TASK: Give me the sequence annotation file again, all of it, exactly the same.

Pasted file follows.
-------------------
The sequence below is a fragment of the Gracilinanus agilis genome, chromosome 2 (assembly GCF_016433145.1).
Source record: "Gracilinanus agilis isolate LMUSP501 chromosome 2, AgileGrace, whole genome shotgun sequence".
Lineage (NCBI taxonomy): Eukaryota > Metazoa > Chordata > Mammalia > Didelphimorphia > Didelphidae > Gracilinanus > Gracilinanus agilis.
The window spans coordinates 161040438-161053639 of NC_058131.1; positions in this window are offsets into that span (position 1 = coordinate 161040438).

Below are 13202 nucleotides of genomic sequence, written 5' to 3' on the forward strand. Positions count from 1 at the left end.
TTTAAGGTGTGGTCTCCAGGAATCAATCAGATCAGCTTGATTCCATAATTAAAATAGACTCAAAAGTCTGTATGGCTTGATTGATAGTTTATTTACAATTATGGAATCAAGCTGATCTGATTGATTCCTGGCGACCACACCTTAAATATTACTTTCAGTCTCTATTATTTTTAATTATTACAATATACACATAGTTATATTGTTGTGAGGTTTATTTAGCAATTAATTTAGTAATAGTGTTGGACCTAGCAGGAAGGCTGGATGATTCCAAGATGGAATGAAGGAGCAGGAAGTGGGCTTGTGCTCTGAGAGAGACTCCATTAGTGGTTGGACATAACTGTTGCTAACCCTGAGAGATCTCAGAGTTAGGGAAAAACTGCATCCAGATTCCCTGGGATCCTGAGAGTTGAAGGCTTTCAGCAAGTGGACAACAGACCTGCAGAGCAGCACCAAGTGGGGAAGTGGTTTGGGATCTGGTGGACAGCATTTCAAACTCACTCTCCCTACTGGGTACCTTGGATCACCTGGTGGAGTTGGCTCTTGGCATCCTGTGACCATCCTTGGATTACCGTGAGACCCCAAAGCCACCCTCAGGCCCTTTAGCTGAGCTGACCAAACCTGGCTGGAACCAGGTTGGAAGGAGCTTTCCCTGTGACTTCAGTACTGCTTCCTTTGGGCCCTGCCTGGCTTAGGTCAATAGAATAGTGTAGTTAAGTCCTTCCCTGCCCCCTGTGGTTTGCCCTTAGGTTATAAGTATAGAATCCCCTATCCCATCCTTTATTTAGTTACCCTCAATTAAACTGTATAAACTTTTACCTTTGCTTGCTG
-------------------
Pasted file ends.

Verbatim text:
The sequence below is a fragment of the Gracilinanus agilis genome, chromosome 2 (assembly GCF_016433145.1).
Source record: "Gracilinanus agilis isolate LMUSP501 chromosome 2, AgileGrace, whole genome shotgun sequence".
Lineage (NCBI taxonomy): Eukaryota > Metazoa > Chordata > Mammalia > Didelphimorphia > Didelphidae > Gracilinanus > Gracilinanus agilis.
The window spans coordinates 161040438-161053639 of NC_058131.1; positions in this window are offsets into that span (position 1 = coordinate 161040438).

Below are 13202 nucleotides of genomic sequence, written 5' to 3' on the forward strand. Positions count from 1 at the left end.
TTTAAGGTGTGGTCTCCAGGAATCAATCAGATCAGCTTGATTCCATAATTAAAATAGACTCAAAAGTCTGTATGGCTTGATTGATAGTTTATTTACAATTATGGAATCAAGCTGATCTGATTGATTCCTGGCGACCACACCTTAAATATTACTTTCAGTCTCTATTATTTTTAATTATTACAATATACACATAGTTATATTGTTGTGAGGTTTATTTAGCAATTAATTTAGTAATAGTGTTGGACCTAGCAGGAAGGCTGGATGATTCCAAGATGGAATGAAGGAGCAGGAAGTGGGCTTGTGCTCTGAGAGAGACTCCATTAGTGGTTGGACATAACTGTTGCTAACCCTGAGAGATCTCAGAGTTAGGGAAAAACTGCATCCAGATTCCCTGGGATCCTGAGAGTTGAAGGCTTTCAGCAAGTGGACAACAGACCTGCAGAGCAGCACCAAGTGGGGAAGTGGTTTGGGATCTGGTGGACAGCATTTCAAACTCACTCTCCCTACTGGGTACCTTGGATCACCTGGTGGAGTTGGCTCTTGGCATCCTGTGACCATCCTTGGATTACCGTGAGACCCCAAAGCCACCCTCAGGCCCTTTAGCTGAGCTGACCAAACCTGGCTGGAACCAGGTTGGAAGGAGCTTTCCCTGTGACTTCAGTACTGCTTCCTTTGGGCCCTGCCTGGCTTAGGTCAATAGAATAGTGTAGTTAAGTCCTTCCCTGCCCCCTGTGGTTTGCCCTTAGGTTATAAGTATAGAATCCCCTATCCCATCCTTTATTTAGTTACCCTCAATTAAACTGTATAAACTTTTACCTTTGCTTGCTG